For several years China has offered a 72 hour transit without visa program, where you can transit select cities in China for up to 72 hours without requiring a visa. The catch is that you need to be in transit between two countries, meaning you need to be arriving from one country and continuing to another country (in other words, flying from the US to Shanghai and then back to the US two days later wouldn’t qualify for the transit without visa, since you’re not in transit… you’re simply flying back and forth to the same country).
A few weeks back I wrote about how China was in the process of extending the transit without visa program from three days to six days at select airports, though a start date hadn’t yet been announced.
Well, it’s now official. As of this Saturday, January 30, 2016, China will be offering a six day transit without visa in Shanghai, Hangzhou, and Nanjing. This includes Shanghai Pudong Airport, Shanghai Hongqiao Airport, Hangzhou Xiaoshan International Airport, and Nanjing Lukou International Airport.
Citizens of the following 51 countries will be eligible for the new 144 hour transit without visa:
Schengen Countries: Austria, Belgium, Czech Republic, Denmark, Estonia, Finland, France, Germany, Greece, Hungary, Iceland, Italy, Latvia, Lithuania, Luxembourg, Malta, Netherlands, Poland, Portugal, Slovakia, Slovenia, Spain, Sweden. Switzerland
Other European Countries: Albania, Bulgaria, Bosnia and Herzegovina, Cyprus, Croatia, Ireland, Macedonia, Republic of Montenegro, Romania, Russia, Serbia, UK, Ukraine
America: US, Canada, Brazil, Mexico, Argentina, Chile
Oceania: Australia, New Zealand
Asia: Republic of Korea, Japan, Singapore, Brunei, UAE, Qatar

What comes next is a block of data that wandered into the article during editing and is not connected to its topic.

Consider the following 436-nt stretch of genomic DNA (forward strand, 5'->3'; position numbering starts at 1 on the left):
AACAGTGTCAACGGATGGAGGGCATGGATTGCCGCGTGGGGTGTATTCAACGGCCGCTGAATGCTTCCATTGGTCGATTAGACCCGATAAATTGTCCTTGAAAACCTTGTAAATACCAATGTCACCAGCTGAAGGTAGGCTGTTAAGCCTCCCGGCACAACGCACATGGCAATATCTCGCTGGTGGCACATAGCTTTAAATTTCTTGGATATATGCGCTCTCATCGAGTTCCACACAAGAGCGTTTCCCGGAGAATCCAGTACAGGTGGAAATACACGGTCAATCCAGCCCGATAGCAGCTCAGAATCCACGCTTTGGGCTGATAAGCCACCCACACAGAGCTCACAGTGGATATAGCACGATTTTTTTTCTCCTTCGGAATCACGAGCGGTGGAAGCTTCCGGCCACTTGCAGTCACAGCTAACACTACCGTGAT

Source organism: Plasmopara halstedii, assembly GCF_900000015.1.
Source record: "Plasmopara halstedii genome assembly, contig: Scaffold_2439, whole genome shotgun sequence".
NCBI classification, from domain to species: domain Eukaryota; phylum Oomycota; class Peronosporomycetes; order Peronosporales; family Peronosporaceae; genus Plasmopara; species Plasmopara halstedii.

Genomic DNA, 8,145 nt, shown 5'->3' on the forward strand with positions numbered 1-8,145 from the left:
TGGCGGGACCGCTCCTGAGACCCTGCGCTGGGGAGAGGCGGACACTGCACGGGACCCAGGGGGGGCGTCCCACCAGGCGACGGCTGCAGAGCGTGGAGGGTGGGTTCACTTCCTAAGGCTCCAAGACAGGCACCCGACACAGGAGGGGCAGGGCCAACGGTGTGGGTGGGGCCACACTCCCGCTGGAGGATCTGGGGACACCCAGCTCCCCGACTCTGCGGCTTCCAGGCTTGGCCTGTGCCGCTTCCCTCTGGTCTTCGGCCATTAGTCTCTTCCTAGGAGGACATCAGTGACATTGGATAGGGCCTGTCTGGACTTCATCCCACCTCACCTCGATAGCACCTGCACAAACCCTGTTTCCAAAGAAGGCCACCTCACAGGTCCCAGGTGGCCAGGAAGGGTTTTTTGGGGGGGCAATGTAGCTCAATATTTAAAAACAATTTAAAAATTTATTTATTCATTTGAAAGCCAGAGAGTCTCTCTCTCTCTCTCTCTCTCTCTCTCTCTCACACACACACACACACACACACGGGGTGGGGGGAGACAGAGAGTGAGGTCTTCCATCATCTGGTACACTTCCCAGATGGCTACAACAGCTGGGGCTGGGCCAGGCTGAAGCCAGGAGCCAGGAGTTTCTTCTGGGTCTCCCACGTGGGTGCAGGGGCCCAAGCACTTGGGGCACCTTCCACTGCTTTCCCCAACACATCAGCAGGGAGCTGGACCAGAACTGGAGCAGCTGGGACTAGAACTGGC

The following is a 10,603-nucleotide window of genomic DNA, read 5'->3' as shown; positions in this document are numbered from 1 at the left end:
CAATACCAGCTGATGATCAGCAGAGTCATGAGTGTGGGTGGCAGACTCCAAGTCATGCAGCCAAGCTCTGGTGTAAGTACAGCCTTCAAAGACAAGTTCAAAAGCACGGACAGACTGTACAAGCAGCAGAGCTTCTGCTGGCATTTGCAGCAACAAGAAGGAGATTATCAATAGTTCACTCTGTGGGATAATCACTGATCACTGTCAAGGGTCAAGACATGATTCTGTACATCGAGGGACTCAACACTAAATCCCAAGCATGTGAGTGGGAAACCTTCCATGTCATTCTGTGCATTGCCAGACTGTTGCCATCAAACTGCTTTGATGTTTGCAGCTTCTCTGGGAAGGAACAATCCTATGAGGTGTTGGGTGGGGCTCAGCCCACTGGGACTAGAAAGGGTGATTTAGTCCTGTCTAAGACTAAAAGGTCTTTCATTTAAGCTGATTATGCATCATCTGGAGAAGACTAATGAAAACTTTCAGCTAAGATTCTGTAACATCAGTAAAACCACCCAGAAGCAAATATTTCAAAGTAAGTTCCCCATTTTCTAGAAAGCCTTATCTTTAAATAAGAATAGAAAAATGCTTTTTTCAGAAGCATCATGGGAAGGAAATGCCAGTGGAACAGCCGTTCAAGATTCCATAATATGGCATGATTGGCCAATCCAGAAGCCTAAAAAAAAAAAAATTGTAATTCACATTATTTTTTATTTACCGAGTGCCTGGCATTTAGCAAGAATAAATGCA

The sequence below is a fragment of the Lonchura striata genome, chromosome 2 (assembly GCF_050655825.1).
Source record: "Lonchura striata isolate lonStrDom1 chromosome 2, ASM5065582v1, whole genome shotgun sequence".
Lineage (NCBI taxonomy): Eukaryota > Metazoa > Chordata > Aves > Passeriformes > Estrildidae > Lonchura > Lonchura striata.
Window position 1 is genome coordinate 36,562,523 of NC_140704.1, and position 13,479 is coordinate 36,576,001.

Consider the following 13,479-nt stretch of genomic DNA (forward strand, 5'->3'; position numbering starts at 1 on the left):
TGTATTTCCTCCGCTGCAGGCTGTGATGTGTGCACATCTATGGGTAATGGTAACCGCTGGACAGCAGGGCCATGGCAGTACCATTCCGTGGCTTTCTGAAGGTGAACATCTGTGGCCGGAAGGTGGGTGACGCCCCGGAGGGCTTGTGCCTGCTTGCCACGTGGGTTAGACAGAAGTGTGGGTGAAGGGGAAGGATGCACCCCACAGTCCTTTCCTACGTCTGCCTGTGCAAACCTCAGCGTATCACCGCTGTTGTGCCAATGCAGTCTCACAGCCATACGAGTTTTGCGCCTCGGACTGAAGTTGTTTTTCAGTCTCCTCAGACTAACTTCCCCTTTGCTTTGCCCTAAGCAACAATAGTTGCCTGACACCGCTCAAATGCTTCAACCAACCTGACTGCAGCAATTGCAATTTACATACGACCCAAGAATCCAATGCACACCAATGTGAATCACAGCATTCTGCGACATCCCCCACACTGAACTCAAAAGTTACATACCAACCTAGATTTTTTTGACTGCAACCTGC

Much like the 72 hour transit without visa, this is only valid if you’re connecting in China between two other countries. It’s fine for the flights to be on separate tickets, as long as you’re flying into China nonstop from one country, and connecting nonstop internationally out of an eligible airport to another country.
Fortunately the transit without visa feature is a bit less valuable than in the past, given that China now offers US passport holders 10 year visas. Previously they had single entry and one year visas, so it’s much more practical to get one visa and be able to enter China as often as you’d like for 10 years. If you don’t want to go to the consulate directly, I recommend using Allied Passport, which offers a $5 discount to readers of One Mile at a Time.
It’s great to see China loosen restrictions a bit for foreigners looking to visit. A transit without visa can be a fantastic option if you’re looking to visit China without a visa, assuming you’re traveling between two different countries. Personally I’m very happy with my 10 year visa.
Here’s to hoping that China extends the 144 hour transit without visa to other cities in China, and also eventually makes the process of applying for a visa easier.
Will China’s new six day transit without visa policy impact whether you visit?
(Tip of the hat to Shanghaiist)